A. J. Robison in “The Design is the Game: Writing Games, Teaching Writing” (2008) had several key points that I think help ground some of the information that I have found in Pottermore. She noted that “players’ interpretations of games are just one part of the meaning-making conversations that occur between readers and writers,” (Robison 361). In the gaming world, no one is an innocent bystander. All game interaction is a network of reading and responding to something that was written before. In the study, Robison described this interaction in the context of how a game writer creates a “story” which the game player will later interact with and create their own meaning from. “Chris knows that his games might not be played exactly as he intended: each player’s experience with a game is slightly different, either because of what he or she rings to the situation, what the game was designed to do, or a combination of both,” (Robison 362). This concept is crucial to understanding how gaming works. Each player is different and that is important to acknowledge especially when looking at such a unique game as Pottermore. The player always brings something to the table.

Similarly to how a player always brings their background to a game so does he or she bring their offline everyday activities to the game as well. Their identity offline is brought to their online identity even if the player does so unknowingly as Amber Buck documented in her study of a college student and his social media use (9). It is helpful to think of this idea as “chronotopic laminations, which [Prior and Shipka (2003)] define as the dispersed and fluid chains of places, times, people, and artifacts that come to be tied together in trajectories of literate action, the ways multiple activity footings are simultaneously held and managed,” (Buck 22). In her study, she also identified a collaborative pattern to how people interact on the Internet. Everything is a process of collaboration and building upon what came before. “Living a ‘literate life in the information age’ (Selfe & Hawisher, 2004) increasingly means learning to navigate these spaces, managing one’s identity and online data, and considering complex issues of privacy and representation,” (Buck 10). Identity is built upon one’s interactions with others.

Generally, there are privacy settings that one can use to also help create their identity and it plays a key role in how one can be perceived by others. It can help denote newbie or pro status as well as a knowledge level about basic online habits (Park 26, 28). Technical familiarity can also be an issue in this aspect of identity creation (Park 230). Park concluded that there is “user awareness in three dimensions: (a) technical familiarity, (b) awareness of institutionalized practices, and (c) policy understanding,” (22). All of these things function to some degree in online environments and how identity can be perceived in those environments as a result.

A few final thoughts on general are always interesting as well when studying this kind of environment. Catherine Beavis et al addresses the issue of gaming and education and how contemporary educational spaces do not rightly acknowledge technology in the classroom (163-164). In a general sense, most people, including gamers themselves, do not think of games as texts (Beavis 169). Nor is the game’s multi-modality usually acknowledged (Henkin 7). It does give gaming a whole new meaning though. Instead of it being a mindless activity that teachers disregard, it can become a valuable learning tool since online interaction is becoming such an important part of the working world today.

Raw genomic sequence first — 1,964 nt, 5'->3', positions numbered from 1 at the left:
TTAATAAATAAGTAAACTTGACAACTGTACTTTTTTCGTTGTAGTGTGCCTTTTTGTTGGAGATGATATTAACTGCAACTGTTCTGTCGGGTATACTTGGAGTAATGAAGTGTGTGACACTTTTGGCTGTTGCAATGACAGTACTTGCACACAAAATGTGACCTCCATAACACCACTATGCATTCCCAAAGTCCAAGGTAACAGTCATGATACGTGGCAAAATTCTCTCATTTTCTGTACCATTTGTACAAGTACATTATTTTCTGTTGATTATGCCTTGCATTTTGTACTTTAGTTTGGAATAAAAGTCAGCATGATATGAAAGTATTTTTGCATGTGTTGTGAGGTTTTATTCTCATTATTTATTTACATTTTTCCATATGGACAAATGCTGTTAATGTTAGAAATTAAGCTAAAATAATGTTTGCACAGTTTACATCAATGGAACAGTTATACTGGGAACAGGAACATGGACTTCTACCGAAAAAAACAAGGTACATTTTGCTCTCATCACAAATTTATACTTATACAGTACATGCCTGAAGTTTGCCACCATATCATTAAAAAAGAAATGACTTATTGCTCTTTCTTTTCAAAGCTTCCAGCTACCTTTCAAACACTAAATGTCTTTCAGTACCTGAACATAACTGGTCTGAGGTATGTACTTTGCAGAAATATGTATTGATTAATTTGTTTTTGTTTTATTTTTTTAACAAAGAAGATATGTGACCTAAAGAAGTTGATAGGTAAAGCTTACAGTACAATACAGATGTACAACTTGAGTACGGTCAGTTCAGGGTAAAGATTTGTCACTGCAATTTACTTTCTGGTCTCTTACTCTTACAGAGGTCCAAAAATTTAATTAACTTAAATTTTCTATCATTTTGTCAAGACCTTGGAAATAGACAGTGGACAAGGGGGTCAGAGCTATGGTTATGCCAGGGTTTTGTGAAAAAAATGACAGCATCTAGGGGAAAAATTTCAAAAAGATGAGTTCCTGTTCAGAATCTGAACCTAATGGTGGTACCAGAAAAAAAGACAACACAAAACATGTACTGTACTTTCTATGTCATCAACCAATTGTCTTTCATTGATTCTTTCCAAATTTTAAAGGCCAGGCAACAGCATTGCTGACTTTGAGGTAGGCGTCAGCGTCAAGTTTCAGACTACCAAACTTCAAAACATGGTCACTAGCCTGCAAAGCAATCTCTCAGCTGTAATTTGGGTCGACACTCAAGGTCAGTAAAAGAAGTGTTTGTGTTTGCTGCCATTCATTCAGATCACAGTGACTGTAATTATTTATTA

Following in that line of thinking, David Buckingham and Andrew Burn also address gaming and the multi-modal nature of modern games (326). They also noted that most people who play games have some outside motive for playing the games, much like the fandom base around Pottermore. “In some cases, children played the game because of a passionate commitment to the overarching idea, character or narrative, as in the case of a group of five ardent Harry Potter fans,” (Buckingham 333). Games provide so much to the user in ways of access to cultural aspects of life that we take for granted.

Hopefully the research above will help you all position this Pottermore study and gain a fuller sense of how open this research field is to those who play games and those who do not. There is so much to learn about how games influence and open opportunities for meaningful conversation and learning.

Works Cited
Beavis, Catherine, et al. "Literacy in the Digital Age: Learning from Computer Games." English in Education. 43.2 (2009). 162-175. Print.

Buck, Amber. "Examining Digital Literacy Practices on Social Network Sites." Research in the Teaching of English 47.1 (2012): 9-38. Web. November 10th, 2013.

Buckingham, David and Andrew Burn. "Game Literacy in Theory and Practice." Journal of Educational Multimedia and Hypermedia 16.3 (2007). 323-349. Print.

Henkin, Roxanne, Janis Harmon, Elizabeth Pate, and Honor Moorman. Editorial. "Merging Literacy and Technology." Voices from the Middle. March 2010: 1.3. Print.

Park, Yong Jin. "Digital Literacy and Privacy Behavior Online." Communication Research 40.215 (2013): (n/a). Web. November 10th, 2013.

Robison, Alice. "The Design is the Game: Writing Games, Teaching Writing." Computers and Composition 25 (2008). 359-370. Web. November 10th, 2013.

J.K. Rowling's Harry Potter series

Image borrowed from:

Sunday, December 8, 2013

Preparing Potions: Mrs. Scower's Magical Mess Remover (Revised)

Step 1: Choose a Cauldron (The Site)